The Sea Otter population thought to have once been 150,000 to 300,000, occurring along the North Pacific from northern Japan to the central Baja Peninsula in Mexico. Its abundance was greatly reduced by human exploitation. Between 1751 and 1911 the distribution was reduced to 13 known remnant populations: two in the Kuril Islands and Kamchatka; one in the Commander Islands; a total of 10 in the following areas: Aleutian Islands (2)and along the Alaska Peninsula (3); Kodiak Island (1), Prince William Sound (1), the Queen Charlotte Islands (1), central California (1), and San Benito Islands (1). However, the Queen Charlotte, Canada and San Benito Island, Mexico remnant Sea Otter populations have died out and likely did not contribute to the recolonization of the species following near extirpation (Kenyon 1969).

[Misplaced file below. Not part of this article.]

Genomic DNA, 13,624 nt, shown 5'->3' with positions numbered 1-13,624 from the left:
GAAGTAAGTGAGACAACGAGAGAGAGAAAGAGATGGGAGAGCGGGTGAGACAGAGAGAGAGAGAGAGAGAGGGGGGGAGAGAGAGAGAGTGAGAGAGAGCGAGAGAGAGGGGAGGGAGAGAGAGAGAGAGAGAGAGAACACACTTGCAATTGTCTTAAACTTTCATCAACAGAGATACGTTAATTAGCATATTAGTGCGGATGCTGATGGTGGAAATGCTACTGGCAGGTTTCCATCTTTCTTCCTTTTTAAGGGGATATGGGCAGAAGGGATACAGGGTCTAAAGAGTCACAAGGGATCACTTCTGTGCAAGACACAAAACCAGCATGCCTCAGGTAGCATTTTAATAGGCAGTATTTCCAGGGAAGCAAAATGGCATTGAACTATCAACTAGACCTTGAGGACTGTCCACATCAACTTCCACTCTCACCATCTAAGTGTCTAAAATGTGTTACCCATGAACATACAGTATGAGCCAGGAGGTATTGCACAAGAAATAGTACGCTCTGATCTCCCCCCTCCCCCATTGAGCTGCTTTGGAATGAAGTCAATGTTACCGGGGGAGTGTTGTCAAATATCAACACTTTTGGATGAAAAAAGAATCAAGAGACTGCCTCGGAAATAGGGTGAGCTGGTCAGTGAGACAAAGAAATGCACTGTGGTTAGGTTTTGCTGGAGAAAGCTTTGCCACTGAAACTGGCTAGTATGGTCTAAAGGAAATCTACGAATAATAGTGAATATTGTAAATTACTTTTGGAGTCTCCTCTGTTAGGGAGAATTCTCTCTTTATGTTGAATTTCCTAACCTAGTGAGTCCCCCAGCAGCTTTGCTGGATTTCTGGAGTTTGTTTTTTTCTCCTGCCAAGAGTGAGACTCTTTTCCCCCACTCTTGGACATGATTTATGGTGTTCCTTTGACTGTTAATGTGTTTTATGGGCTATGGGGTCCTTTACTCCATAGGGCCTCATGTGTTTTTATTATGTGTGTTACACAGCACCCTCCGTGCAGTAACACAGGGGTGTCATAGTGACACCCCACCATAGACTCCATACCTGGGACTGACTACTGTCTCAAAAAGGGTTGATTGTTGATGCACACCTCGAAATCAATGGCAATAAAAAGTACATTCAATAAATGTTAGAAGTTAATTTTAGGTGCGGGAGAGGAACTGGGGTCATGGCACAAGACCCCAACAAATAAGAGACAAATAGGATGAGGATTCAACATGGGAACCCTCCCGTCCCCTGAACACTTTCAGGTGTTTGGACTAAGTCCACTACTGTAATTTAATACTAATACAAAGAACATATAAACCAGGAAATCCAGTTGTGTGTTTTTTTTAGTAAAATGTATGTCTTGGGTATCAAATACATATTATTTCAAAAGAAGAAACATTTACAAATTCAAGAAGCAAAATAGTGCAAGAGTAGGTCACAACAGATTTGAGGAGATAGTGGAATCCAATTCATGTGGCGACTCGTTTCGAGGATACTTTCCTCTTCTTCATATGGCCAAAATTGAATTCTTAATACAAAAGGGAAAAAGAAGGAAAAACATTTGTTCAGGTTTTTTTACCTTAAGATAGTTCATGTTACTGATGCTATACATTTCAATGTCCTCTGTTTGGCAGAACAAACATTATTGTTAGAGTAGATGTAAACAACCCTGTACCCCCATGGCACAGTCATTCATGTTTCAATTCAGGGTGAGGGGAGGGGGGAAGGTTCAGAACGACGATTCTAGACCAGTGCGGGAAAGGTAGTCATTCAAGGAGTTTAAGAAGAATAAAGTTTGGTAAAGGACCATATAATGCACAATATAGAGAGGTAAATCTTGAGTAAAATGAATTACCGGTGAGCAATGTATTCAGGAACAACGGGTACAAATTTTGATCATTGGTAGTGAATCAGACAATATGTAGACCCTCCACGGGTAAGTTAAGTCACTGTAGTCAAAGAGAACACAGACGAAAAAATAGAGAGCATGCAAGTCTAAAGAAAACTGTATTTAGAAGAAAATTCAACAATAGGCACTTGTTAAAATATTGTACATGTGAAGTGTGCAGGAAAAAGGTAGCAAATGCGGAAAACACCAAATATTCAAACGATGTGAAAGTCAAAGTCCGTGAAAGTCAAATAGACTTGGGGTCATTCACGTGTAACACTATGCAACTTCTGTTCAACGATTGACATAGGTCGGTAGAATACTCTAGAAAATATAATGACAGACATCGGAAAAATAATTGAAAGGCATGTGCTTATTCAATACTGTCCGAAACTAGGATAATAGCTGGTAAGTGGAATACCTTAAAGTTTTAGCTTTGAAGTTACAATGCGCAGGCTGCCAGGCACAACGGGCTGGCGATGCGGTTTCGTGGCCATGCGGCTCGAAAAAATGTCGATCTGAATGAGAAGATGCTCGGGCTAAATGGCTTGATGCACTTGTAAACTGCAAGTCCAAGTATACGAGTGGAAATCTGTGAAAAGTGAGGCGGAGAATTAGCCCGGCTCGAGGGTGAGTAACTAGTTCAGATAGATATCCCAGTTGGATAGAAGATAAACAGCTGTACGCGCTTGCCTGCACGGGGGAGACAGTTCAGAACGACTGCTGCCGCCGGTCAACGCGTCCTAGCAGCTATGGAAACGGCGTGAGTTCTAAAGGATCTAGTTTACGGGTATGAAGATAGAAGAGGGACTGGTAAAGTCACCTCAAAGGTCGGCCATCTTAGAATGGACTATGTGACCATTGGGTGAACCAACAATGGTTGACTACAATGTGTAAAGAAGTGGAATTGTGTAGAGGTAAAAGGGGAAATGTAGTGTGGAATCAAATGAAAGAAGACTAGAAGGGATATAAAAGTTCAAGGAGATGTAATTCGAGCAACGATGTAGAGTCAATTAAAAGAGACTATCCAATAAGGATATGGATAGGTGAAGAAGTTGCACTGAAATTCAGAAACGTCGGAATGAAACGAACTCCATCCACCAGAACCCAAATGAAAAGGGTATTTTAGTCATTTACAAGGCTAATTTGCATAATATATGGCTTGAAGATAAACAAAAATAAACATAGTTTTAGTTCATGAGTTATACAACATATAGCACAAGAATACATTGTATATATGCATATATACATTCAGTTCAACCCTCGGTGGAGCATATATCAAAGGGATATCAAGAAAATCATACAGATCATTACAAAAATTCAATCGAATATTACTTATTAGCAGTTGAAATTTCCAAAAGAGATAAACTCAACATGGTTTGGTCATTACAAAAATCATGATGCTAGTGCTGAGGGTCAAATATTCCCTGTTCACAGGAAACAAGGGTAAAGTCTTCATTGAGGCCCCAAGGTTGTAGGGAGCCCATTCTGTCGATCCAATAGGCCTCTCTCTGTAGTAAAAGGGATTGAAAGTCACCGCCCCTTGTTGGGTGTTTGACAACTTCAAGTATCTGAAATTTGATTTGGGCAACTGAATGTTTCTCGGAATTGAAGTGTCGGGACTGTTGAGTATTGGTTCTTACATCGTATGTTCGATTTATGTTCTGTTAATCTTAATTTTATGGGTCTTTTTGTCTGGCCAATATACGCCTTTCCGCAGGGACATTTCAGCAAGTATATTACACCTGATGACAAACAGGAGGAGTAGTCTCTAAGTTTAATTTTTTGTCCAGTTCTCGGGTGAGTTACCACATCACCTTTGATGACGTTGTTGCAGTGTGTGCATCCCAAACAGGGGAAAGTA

Sea Otters currently have established populations in parts of the Russian east coast, Alaska, British Columbia, Washington, and California, and there have been reports of single-animal observations in Mexico and Japan. Population estimates made between 2004 and 2007 give a worldwide total of approximately 106,822 Sea Otters. In Russia, population monitoring has increase for Sea Otters throughout the range and number are about 19,000 are in the Kurils, 2,000 to 3,500 on Kamchatka and another 5,000–5,500 on the Commander Islands. The Sea Otter population in Alaska was estimated at between 100,000 and 125,000 individuals in 1973. By 2006, however, the estimated population had fallen to an estimated 73,000 animals in Alaska. A massive decline in Sea Otter population in the Aleutian Islands accounts for most of the change; the cause of this decline is not known, although orca predation was suspected. The Sea Otter population in Prince William Sound was also hit hard by the Exxon Valdez oil spill, which killed thousands of Sea Otters in 1989. Along the North American coast south of Alaska, the Sea Otter's range is discontinuous. Between 1969 and 1972, 89 Sea Otters were flown or shipped from Alaska to the west coast of Vancouver Island, British Columbia. They established a healthy population, estimated to be over 3,000 as of 2004, and their range is now from Tofino to Cape Scott. In 1989, a separate colony was discovered in the central British Columbia coast. It is not known if this colony, which had a size of about 300 animals in 2004, was founded by transplanted otters or by survivors of the fur trade. In 1969 and 1970, 59 Sea Otters were translocated from Amchitka Island to Washington State. Annual surveys between 2000 and 2004 have recorded between 504 and 743 individuals, and their range is in the Olympic Peninsula from just south of Destruction Island to Pillar Point. California has over 3,000 Sea Otters, descendants of approximately 50 individuals discovered in 1938. The spring 2009 Sea Otter survey counted 2,654 Sea Otters in the central California coast, which is suggestive of a population that is stable or slightly declining; counts are down from an estimated pre-fur trade population of 16,000 (USGS unpublished data). California's Sea Otters are the descendants of a single colony of about 50 southern Sea Otters discovered near Big Sur in 1938; their principal range is now from just south of San Francisco to Santa Barbara County. In the late 1980s, the US Fish and Wildlife Service relocated about 140 California Sea Otters to San Nicolas Island in southern California for establishing a reserve population should the mainland is struck by an oil spill. The San Nicholas population initially shrank as the animals migrated back to the mainland, as of 2005, only 30 Sea Otters remained at San Nicholas, thriving on the abundant prey around the island.